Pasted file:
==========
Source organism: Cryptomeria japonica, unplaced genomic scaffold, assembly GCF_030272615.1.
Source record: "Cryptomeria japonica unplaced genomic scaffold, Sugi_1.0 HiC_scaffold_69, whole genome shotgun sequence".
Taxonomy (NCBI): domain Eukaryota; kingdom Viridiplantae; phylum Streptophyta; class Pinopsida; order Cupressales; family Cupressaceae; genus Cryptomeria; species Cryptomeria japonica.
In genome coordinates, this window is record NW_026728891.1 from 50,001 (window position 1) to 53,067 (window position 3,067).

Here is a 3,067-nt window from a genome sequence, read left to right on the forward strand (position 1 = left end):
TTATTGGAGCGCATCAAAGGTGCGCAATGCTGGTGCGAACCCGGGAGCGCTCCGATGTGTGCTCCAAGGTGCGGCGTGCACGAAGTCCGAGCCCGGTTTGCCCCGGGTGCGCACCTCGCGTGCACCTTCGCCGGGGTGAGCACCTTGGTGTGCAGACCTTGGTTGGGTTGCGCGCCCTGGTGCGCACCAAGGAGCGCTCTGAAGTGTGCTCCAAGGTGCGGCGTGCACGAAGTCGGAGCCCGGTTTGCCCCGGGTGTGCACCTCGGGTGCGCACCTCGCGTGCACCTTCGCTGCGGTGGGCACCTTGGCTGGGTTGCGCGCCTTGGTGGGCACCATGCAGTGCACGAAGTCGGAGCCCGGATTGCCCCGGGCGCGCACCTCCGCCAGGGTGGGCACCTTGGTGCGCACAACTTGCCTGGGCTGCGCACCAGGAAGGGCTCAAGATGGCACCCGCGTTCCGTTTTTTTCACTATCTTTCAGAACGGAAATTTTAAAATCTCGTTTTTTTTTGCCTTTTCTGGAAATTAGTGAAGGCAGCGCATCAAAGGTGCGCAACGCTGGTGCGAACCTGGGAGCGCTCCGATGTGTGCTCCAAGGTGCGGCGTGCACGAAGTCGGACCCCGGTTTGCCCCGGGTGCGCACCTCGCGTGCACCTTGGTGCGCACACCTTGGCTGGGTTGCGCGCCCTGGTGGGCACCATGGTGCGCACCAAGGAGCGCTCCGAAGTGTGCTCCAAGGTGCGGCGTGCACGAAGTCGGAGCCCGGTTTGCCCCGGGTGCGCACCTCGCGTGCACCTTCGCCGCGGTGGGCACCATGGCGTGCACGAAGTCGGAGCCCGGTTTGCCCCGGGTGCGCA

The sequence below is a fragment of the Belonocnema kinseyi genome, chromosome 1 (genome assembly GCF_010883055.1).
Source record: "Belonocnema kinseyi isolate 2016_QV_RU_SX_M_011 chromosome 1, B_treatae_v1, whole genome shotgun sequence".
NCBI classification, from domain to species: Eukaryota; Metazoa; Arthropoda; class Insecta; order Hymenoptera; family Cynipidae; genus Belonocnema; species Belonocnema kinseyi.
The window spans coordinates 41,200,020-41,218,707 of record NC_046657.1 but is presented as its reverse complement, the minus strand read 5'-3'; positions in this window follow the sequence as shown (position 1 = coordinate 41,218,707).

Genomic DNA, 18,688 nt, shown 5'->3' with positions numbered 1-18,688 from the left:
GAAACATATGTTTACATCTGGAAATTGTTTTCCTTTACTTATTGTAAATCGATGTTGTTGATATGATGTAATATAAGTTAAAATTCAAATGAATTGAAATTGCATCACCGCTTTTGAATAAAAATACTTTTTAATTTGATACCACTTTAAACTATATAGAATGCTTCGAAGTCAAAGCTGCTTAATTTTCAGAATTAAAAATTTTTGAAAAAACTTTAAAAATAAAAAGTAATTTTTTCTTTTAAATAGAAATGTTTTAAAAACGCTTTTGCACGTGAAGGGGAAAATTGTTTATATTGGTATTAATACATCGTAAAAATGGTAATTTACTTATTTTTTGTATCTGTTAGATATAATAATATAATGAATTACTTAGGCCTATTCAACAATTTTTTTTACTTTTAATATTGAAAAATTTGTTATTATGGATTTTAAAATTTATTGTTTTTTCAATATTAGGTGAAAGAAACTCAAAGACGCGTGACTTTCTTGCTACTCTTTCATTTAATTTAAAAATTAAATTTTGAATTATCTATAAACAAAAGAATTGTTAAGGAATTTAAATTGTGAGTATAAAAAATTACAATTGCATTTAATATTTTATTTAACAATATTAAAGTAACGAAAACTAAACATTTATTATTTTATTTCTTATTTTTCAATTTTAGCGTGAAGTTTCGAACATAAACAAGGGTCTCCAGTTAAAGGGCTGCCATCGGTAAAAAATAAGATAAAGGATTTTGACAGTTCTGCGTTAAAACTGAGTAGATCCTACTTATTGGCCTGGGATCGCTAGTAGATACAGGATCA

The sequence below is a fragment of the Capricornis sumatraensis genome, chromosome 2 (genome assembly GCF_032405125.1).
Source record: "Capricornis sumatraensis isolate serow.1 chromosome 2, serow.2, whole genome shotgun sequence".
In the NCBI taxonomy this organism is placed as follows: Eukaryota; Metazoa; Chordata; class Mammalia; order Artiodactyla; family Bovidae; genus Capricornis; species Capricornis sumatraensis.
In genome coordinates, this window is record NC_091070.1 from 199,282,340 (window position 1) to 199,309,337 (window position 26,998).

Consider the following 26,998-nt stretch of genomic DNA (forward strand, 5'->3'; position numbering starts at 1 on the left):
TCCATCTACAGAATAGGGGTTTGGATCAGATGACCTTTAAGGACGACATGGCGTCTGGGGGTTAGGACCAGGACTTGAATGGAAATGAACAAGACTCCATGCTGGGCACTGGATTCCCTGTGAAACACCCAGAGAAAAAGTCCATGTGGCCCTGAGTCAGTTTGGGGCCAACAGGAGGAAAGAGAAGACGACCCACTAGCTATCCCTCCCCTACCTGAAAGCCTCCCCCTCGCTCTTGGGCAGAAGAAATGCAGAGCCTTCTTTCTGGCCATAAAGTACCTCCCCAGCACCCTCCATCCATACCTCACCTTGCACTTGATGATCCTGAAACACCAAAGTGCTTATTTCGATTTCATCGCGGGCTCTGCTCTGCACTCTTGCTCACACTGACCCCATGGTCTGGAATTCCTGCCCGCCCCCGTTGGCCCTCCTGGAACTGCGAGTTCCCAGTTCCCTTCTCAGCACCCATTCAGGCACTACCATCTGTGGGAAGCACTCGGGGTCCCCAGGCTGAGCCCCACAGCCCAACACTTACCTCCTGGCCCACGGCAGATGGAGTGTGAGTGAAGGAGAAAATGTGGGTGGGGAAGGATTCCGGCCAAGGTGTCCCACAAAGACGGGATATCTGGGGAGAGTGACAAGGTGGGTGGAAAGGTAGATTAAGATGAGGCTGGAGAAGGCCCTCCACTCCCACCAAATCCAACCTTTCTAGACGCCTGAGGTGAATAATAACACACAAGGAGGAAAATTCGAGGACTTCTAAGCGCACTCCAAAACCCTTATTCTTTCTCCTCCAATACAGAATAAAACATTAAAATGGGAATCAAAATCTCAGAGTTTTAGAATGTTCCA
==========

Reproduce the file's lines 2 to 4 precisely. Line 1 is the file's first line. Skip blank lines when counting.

Source record: "Cryptomeria japonica unplaced genomic scaffold, Sugi_1.0 HiC_scaffold_69, whole genome shotgun sequence".
Taxonomy (NCBI): domain Eukaryota; kingdom Viridiplantae; phylum Streptophyta; class Pinopsida; order Cupressales; family Cupressaceae; genus Cryptomeria; species Cryptomeria japonica.
In genome coordinates, this window is record NW_026728891.1 from 50,001 (window position 1) to 53,067 (window position 3,067).